An Interview With Matthew Evans (KEYS)
Sometimes it's possible to know everything you need to know about a band from just one of their songs. Judging from latest single, the frantic, five-alarm rock ferocity of "I Only Want You for Your Rock and Roll," Cardiff's KEYS is a band that's rather unapologetic about their proclivity to split eardrums and melt brains. But these sonic hellions have a softer side, rumor has it that frontman Matthew Evans wrote the song for his future missus.
Speaking of Evans, he sidled up to the Fuzzy Logic Beatles questions and had at it. Read on and get to know the man behind the smoke-on-the-water, pied piper vocals in this exciting Welsh outfit.
What has been your most exciting moment in the last year?
Signing up with Libertino Records.
I met Gruff (Head of Libertino) at the launch of Alex Dingley’s equally excellent and eccentric album Beat the Babble which came out last summer, and he was genuinely interested in what KEYS were up to. It just so happened we had an album looking for a home. He really understands the band, what we’re trying to do musically. Gruff is a lovely, lovely man – really old-skool in many ways: he gives you his time, and I think he brings out the best in all of us on the label.
Who are your favourite recording artists?
There are so many wonderful sounding recording artists around right now. I think home recording has never been better. The masters for me are Ariel Pink, and John Maus; I’m completely blown away and befuddled by what they achieve in their productions. I’m also a great admirer of lo-fi house duo Paranoid London. Absolutely gorgeous, muddy lo-fi productions from them. Check out their single "The Boombox Affair," or their remix of Chemical Brothers' "Free Yourself." Stunning.
In terms of Guitar music, I keep coming back to Ty Segall – Davey (Boy Azooga) turned me onto him; and Tim Presley’s new album I Have to Feed Larry’s Hawk sounds like an Island Records lost Welsh Classic from the mid 70s!
Do you feel safe riding in airplanes?
I used to, but now I have children the takeoff is terrifying. Whenever we’ve taken plane rides we all hold hands during the takeoff. It’s funny how becoming a parent changes your perspective on things. Me and Gwion have always been unhealthily nihilistic – ironically it’s a deep bond we both have! But now we both have our own kids we’ve become more agnostic.
Does every city look the same?
As my great and wise friend John Kift says, “Swansea Council have done more damage than the Luftwaffe!” I think there might be something in this as high streets become more and more homogeneous. Use other senses and every city becomes unique: The Scouse accent; the Brum (Birmingham) accent…
What message are you trying to get across, if any?
The same message as Viv Savage from Spinal Tap: “Have a good time, ALL the time!”
How would you describe yourself in one word?
Where would you like to go that you haven't gone yet?
Do you feel that you're setting a new trend in music?
No. It’s never really been a goal of ours.
What kinds of guitars do you use?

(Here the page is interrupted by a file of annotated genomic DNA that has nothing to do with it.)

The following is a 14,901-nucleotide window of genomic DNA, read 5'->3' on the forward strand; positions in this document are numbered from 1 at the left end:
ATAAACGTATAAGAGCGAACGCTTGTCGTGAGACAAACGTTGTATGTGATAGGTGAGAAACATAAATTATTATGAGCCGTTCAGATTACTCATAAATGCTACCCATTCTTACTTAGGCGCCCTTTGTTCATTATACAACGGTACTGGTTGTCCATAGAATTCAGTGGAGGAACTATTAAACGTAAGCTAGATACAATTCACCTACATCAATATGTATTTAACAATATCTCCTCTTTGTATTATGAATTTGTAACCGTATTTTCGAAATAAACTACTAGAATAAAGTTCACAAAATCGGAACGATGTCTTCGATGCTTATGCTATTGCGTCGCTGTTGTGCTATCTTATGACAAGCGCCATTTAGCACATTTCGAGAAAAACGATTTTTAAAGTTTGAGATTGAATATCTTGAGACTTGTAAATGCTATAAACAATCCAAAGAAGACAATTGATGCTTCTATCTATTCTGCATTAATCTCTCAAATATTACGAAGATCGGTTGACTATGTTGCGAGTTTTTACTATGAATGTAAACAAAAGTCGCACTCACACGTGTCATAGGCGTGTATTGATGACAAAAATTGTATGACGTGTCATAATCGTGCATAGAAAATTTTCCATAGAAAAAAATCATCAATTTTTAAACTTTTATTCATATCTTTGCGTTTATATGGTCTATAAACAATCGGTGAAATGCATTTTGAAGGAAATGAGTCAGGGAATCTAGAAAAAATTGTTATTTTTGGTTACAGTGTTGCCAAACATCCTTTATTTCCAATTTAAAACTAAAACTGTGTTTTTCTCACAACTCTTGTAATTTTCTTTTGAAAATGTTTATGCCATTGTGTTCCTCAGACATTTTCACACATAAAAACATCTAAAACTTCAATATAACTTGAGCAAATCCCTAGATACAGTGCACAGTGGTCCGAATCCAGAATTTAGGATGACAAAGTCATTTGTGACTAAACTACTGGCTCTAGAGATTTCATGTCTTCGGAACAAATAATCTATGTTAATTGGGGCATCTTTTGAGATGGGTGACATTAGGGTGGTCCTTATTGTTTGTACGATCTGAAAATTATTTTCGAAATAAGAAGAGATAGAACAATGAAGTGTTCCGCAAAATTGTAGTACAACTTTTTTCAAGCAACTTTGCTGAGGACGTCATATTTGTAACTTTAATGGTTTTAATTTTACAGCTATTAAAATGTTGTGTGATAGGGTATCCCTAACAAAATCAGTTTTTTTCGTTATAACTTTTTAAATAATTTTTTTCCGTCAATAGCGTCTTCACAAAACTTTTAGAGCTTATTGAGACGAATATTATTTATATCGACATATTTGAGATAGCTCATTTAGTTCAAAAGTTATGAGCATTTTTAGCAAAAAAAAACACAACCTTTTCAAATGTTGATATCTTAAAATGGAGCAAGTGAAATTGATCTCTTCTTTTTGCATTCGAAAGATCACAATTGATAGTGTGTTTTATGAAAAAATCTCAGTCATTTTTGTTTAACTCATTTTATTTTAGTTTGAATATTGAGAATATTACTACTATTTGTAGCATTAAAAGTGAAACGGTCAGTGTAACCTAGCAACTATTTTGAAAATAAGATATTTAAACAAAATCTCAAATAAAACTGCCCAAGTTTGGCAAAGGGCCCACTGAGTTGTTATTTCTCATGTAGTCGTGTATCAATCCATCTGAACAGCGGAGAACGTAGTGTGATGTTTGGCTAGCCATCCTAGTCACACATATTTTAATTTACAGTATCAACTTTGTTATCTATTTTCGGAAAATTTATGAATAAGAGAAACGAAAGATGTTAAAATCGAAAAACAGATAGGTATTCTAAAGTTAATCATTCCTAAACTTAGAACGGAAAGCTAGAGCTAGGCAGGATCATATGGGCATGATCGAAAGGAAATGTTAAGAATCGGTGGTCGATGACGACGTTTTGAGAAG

Hollow ones that feedback a lot. Thick sounds, not thin Fender tones.
Does anybody ever ask you for advice?
I’m a teacher so yes, a lot. It’s an incredibly demanding job – it only works when you put 100% into it so it can leave you utterly exhausted.
How do you prefer for your fans to act at your concerts?
Fans? I’ll never get over the fact that people come out to watch us play. They can act whatever way they like. There’s too much formality in modern living as it is. When you come watch KEYS play, you can let go of all that shit and put your fucking hands up!
How do you go about writing your songs?
So many ways. For instance, a title is an efficient way to start. A good title will have an inherent rhythm to it. Like "Pussyfooting," the opener to the new album (Bring Me the Head of Jerry Garcia, release December 2019). The phonetic stress is on "Pussy" not on "Footing." So that implies a swinging rhythm. Once you have a title and a rhythm you’re about halfway there: Just melody and lyric to go then. I love working with rhymes, too. Trying to avoid “moon in June,” finding less obvious rhymes can help create a sense of the weird. I’m with Dylan Thomas on this one and think the sound of the word trumps the meaning.
What is one question you would like to be asked that probably nobody has ever asked?
“Do you want me to do that for you?”
What do you call your sound?
Dumb. We always aspire for the dumb option.
Have you ever had a mental block-out on stage?
No, but I had one live on radio once. Me and Davey were doing an acoustic turn for a daytime radio show and I just forgot the lyrics for a split second. I started singing in tongues. It was mad!
What are your unfulfilled ambitions?
We’d love to play Green Man again. We played it, I think in its' second year. It was still a small festival then. We’d love to go back and do a good show now that we are so much better.
What advice do you have for teenagers?
Find your tribe.
What is the closest you have come to losing life and limb?
I’m dyspraxic, so when I was younger I was always falling off cliffs or bumping my head.
Do you think of yourself more as an entertainer or a musician, or do you think it's more of a combination of the two?
Bit of both. As I said, it blows me away people paying their hard-earned cash to come out and see us. We have a responsibility to give them a good evening. I didn’t used to think like this, but more recently it's dawned on me. These are tough times, people need to lose their shit for an hour. It's healthy.